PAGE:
It has been 250 years since naturalist Joseph Banks sailed to the Pacific with James Cook aboard HMB Endeavour. During the voyage, Banks and his team made the first scientific collections of Australian flora. Their specimens were sketched by Sydney Parkinson, whose pioneering illustrations were published last year.
They decorated your classrooms, your bedrooms and even the back of your toilet door. Australian Geographic posters have, since the magazines inception, played an important part in informing our readership about the incredible flora and fauna, landscapes and history of Australia. Here are some of our favourites from over the years.
Wattles belong to the plant genus Acacia, which contains about 1350 species worldwide, including 1000 in Australia. Ranging from trees to minuscule shrubs, acacias dominate many of our landscapes. On the first day of spring is National Wattle Day, marking the moment in history when the Golden Wattle was made Australia’s official floral emblem. Text by James O’Hanlon.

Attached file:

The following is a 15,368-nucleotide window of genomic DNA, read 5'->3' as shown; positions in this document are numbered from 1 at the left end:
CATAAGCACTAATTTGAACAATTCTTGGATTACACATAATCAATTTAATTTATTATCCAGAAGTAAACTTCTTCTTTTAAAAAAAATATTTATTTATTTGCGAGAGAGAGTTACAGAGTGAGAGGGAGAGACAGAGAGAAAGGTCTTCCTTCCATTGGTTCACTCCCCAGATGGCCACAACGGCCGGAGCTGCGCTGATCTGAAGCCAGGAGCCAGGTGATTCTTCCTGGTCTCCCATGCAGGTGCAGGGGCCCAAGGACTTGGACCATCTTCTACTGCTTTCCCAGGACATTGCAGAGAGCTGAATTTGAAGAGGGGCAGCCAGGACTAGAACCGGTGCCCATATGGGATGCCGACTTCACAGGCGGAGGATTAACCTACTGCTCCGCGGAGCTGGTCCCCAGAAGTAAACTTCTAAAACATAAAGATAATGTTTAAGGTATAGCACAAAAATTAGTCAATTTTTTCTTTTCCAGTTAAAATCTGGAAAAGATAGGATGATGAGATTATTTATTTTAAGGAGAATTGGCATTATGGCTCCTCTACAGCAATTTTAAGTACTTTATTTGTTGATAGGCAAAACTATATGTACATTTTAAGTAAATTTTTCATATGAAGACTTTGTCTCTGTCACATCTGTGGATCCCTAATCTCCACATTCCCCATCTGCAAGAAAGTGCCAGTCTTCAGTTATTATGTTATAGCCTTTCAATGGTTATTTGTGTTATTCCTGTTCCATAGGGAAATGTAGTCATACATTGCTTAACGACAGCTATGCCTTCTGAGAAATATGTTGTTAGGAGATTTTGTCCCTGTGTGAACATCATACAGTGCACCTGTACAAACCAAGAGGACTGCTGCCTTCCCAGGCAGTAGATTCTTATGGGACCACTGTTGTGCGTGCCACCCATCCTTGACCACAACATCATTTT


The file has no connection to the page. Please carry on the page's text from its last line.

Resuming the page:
At least 100,000 insects are among the many Australian species still to be formally identified. That’s a problem for any biosecurity experts who need to be able to spot potentially invasive bugs.
When virus infections attack, the hybrids of these two sub-species of parrots prevail